In effect, on the Rajasthan view, it is only when the order in question cannot be challenged in the High Court either in first or in second appeal or even as a ground of appeal under section 105, that the High Court will be able to entertain revision under section 115.1 A different view, however, has been taken by a number of other High Courts in regard to the interpretation of these words and it has been held that these words have reference only to a first appeal2
1. Dhapi v. Ram Pershad, 14 Cal 768; Mani Lal v. Durga Prasad, 3 Pat 930; C. Janardhanan v. N.M. Verghese, AIR 1925 Mad 707; Secretary of State for India in Council v. Narsibhai Dadabhai Patel, 48 Born 43.
2. Tipan Prasad Singh v. Secretary of State, AIR 1935 Pat 86; Narayana Sarajee Sagne v. Seshrao Vithoba, AIR 1948 Nag 258.
17. Section 115(C) (Views of the Privy Council).-
The High Courts are also not agreed on what amounts to an illegality or material irregularity within the meaning of clause (c) of the section. What is not an illegality or a material irregularity within the meaning of the section was decided by the Privy Council in Amir Hassan Khan v. Sheo Baksh Singh, ILR 11 Cal 6. where the Judicial Committee laid down that where a Court has jurisdiction to decide a question before it and, in fact, decides the question, it cannot be regarded as acting in exercise of its jurisdiction illegally or with material irregularity, merely because its decision is erroneous.
This was further emphasized by the Judicial Committee in Balakrishna Udayar v. Vasudeva Aiyar, 44 Indian Appeals 261. in which it was laid down that the section applied to jurisdiction alone, to the irregular exercise or non-exercise of it or the illegal assumption of it and is not directed against erroneous conclusions of law or fact in which the question of jurisdiction is not involved. The High Courts have, however, placed varying interpretations upon the principles laid down by the Privy Council, so that, there is a mass of conflicting judicial opinion as to what constitutes illegality or material irregularity within the meaning of the section.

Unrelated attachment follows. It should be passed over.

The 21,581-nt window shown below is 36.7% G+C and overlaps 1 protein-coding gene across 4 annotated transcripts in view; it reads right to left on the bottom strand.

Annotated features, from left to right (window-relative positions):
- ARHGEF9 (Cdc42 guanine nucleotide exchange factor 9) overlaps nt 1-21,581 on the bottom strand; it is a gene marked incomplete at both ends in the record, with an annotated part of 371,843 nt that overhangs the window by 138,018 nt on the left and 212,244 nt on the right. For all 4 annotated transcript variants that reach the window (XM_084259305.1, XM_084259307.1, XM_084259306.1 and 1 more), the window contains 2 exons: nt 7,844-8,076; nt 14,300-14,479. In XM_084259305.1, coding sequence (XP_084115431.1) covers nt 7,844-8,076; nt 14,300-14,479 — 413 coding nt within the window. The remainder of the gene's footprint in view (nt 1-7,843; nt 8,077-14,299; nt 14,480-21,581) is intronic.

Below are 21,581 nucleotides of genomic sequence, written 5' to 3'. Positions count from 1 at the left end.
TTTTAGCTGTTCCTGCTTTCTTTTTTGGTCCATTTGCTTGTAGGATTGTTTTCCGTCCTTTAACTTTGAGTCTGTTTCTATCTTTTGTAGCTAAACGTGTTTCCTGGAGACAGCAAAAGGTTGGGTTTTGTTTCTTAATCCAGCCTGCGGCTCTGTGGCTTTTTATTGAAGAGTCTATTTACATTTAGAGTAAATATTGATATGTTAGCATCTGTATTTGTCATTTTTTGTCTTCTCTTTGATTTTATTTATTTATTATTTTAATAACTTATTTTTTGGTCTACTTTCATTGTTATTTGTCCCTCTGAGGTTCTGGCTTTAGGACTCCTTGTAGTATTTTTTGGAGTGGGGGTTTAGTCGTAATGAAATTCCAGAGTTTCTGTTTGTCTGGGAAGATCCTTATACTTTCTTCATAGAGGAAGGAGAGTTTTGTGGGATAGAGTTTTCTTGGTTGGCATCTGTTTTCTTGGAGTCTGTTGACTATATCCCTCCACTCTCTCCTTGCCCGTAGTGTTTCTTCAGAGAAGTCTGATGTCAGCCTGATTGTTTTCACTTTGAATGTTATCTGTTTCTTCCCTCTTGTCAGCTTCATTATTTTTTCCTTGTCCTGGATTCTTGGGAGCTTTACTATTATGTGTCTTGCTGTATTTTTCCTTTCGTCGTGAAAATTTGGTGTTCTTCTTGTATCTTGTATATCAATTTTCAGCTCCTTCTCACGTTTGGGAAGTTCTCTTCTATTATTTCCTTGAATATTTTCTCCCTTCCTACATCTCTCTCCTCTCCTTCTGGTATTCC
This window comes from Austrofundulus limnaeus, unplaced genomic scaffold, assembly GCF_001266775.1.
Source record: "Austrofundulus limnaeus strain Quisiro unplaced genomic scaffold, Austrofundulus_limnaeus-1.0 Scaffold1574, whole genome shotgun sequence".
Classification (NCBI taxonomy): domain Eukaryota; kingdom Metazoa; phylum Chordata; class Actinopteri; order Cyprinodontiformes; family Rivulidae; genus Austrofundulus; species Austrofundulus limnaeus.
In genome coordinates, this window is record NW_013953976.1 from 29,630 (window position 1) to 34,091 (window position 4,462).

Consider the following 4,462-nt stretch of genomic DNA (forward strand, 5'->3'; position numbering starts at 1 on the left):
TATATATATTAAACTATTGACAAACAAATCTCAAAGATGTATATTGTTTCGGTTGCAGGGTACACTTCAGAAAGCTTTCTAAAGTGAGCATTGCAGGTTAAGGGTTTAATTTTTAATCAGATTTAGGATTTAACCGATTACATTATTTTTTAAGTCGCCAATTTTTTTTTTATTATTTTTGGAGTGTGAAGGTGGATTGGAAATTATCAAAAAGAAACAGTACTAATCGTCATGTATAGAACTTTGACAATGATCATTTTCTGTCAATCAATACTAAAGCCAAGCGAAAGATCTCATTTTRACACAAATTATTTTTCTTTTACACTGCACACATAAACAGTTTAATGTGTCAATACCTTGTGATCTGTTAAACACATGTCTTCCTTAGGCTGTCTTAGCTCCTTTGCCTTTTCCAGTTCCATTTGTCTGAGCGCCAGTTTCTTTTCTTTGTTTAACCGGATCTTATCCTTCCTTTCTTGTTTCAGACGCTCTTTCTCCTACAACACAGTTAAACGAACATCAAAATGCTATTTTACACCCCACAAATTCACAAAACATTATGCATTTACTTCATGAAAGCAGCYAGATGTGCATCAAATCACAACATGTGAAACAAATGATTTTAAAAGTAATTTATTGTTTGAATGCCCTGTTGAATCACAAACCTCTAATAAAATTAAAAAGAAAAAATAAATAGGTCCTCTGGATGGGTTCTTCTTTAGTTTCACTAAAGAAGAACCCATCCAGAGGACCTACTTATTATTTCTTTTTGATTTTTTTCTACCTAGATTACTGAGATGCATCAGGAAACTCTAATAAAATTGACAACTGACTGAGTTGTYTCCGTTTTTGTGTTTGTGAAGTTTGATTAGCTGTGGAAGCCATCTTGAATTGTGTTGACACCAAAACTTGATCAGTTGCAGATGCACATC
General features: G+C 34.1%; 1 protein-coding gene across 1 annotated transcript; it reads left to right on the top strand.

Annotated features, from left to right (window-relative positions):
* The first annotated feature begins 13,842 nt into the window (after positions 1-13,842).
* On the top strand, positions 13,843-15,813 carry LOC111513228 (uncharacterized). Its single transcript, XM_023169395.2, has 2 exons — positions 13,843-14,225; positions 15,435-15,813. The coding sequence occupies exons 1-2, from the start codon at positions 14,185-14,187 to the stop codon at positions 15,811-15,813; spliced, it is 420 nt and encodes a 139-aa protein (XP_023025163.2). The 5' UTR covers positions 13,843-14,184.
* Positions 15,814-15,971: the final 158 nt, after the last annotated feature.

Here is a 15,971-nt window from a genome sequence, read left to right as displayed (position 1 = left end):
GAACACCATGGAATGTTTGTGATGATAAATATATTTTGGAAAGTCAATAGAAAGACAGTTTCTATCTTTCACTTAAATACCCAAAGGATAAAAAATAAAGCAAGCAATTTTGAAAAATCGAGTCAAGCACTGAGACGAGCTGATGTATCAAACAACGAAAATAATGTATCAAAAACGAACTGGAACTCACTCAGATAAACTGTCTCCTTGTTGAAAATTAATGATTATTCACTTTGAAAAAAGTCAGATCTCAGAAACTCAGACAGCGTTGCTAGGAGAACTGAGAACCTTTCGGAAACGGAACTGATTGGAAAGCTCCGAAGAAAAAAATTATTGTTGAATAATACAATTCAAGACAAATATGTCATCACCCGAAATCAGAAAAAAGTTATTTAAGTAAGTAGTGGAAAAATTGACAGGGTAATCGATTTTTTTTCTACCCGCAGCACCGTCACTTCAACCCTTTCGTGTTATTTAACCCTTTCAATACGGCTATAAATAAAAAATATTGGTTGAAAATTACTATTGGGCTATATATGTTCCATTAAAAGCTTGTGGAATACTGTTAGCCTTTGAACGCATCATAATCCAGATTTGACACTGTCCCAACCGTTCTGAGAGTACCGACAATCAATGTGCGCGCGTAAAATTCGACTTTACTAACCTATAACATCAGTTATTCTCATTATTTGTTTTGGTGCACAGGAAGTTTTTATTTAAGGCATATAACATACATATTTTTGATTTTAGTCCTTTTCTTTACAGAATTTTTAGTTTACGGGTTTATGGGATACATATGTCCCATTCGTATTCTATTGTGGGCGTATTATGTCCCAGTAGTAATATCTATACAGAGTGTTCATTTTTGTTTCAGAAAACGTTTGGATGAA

18. Recommendations of the Rankin Committee.-
The difficulties in the interpretation of the section and the need to resolve the conflict of decisions which, in the opinion of the Civil Justice Committee, had given rise to "much bad law" was felt by that Committee and it made certain recommendations for the amendment of the law. Those amendments related not only to the clarification of the language of section 115 but also to a curtailment of the High Courts' revisional powers. As we are making recommendations of our own in regard to the clarification of the language of section 115, it is unnecessary to enter into the history of the legislation which was introduced to implement the recommendations of the Civil Justice Committee and which was eventually not enacted.
19. Recommendations on section 115, C.P.C.-
Though we do not feel justified in recommending any general curtailment in the powers of revision conferred by section 115, we are of the view that the difficulties created by conflicting judicial views in the interpretation of the section need to be removed. We, therefore, make the following recommendations indicating the lines on which section 115 should, in our opinion, be amended;
(1) The expression 'case decided' in the section should be clarified so as to include within it an interlocutory order including an order deciding an issue from which no appeal lies.
(2) Provision should, however, be made in the section, limiting the power of revision to such interlocutory orders which, if decided in favour of the petitioner would be sufficient for the final disposal of the suit or proceeding; or in which the order is likely to occasion a failure of justice or cause an irreparable injury.
(3) The words "in which no appeal lies thereto" in the first part of the section should be altered so as to make untenable the view of the Rajasthan High Court that no revision will lie if the order could be brought before the High Court eventually in second appeal or be made the subject matter of a ground of appeal to the High Court under section 105 of the Civil Procedure Code. Our intention is that the right of moving the High Court in revision should be denied only in cases where an appeal lies either to the High Court or to the district court from the order in question.
20. Revision under Article 227.-
Apart from the provisions of section 115, it is not unusual to invoke jurisdiction under Article 227 of the Constitution in order to induce the High Courts to interfere in revision. We are of the view, however, that such powers as the High Courts possess under Article 227 need to be preserved, notwithstanding their occasional use for the purpose of reviewing decisions of the Courts below.
21. A suggested method for securing expedition.-
We may in this connection consider a draft Bill prepared by the Chief Justice of one of the States who was firmly of the view that legislation of the nature contemplated by it would result in expediting the disposal of civil revision petitions. Although the Bill in its terms was applicable only to revision petitions, yet the procedure contemplated by it was equally applicable to appeals.